In computers, a character, set of characters, or code attached to a set of data that contains information about that data, such as its identification, and any formatting information pertaining to that data set.

In desktop publishing, a code attached to a specific piece of text that provides instructions for its formatting. Tags applied to text include its font, point size, leading, the paragraph formatting (i.e., ragged or justified), and any other text attribute. Tags can be applied and manipulated within a specific program (such as QuarkXPress) as a shortcut for formatting blocks of text, or added to straight ASCII text composed in another application for input to a page makeup program. For example, tags used by QuarkXPress can be applied to generic text created in FileMaker and then imported into QuarkXPress, eliminating the need to format each aspect of the text file individually, which saves time when creating large Quark documents from FileMaker files, such as an encyclopedia of 10,000 graphic arts terms.

In papermaking, the term tag also refers to a paper grade characterized by high thickness, strength, density, tear resistance and water resistance, used in many heavy-duty applications such as tags, folders, and covers. The surface of tag stock allows printing, writing, stamping, and folding. It is manufactured from any of the various pulping methods—sulfite, sulfate or kraft, and mechanical. Tag papers also undergo calendering to produce a smooth, hard surface. Coated tag stock possesses enhanced printability, and is used for some printing applications. Tag is also manufactured in a variety of colrs, primarily white and manila.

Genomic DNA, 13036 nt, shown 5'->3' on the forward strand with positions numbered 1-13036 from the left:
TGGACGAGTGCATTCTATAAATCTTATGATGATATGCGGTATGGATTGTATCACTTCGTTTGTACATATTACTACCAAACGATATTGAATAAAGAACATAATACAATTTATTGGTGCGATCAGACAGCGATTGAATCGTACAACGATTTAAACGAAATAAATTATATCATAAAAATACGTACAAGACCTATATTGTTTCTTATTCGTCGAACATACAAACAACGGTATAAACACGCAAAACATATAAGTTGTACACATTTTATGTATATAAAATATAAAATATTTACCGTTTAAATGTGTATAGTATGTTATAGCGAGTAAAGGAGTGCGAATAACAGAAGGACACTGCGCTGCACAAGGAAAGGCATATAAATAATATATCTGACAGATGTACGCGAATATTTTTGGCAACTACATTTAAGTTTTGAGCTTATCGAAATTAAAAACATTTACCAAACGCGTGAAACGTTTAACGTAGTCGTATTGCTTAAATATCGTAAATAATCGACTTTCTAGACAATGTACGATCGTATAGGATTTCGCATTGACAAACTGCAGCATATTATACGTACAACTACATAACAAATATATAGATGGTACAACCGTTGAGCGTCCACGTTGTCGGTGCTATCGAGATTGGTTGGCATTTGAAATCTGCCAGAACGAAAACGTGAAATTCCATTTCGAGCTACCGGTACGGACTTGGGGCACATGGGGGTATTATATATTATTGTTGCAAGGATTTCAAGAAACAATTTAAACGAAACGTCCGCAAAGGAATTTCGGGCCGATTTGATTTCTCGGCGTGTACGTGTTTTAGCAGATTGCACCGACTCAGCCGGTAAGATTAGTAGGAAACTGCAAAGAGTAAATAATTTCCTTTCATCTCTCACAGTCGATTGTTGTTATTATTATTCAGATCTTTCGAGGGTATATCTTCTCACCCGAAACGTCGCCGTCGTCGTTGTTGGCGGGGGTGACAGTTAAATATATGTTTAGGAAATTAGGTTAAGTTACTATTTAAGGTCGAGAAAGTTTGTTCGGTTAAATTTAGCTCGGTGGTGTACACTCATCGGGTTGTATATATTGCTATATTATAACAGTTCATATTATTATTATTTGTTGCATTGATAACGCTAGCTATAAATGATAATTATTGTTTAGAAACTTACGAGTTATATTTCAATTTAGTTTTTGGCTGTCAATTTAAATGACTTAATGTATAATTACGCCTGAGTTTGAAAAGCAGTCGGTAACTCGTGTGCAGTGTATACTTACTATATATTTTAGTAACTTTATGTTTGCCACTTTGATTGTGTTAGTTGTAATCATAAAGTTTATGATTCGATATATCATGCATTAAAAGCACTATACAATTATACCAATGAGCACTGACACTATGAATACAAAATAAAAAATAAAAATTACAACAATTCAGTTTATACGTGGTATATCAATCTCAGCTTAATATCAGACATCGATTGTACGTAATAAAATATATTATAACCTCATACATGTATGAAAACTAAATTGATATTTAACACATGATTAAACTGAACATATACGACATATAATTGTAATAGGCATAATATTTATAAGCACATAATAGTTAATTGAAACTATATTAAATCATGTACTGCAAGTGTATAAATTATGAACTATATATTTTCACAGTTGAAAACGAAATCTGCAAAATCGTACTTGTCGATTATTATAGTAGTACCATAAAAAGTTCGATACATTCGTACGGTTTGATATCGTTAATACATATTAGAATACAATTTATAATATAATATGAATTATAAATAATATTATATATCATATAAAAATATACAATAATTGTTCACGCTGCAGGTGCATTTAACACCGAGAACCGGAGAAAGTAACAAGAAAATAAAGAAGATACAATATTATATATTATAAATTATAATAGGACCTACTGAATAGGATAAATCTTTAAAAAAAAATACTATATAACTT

The basic size of tag stock is 24 x 36, and comes in basis weights of 100, 125, 150, 175, 200, and 250-pound. Standard sizes are 24 x 36, 22H x 28H, and 28H x 45.

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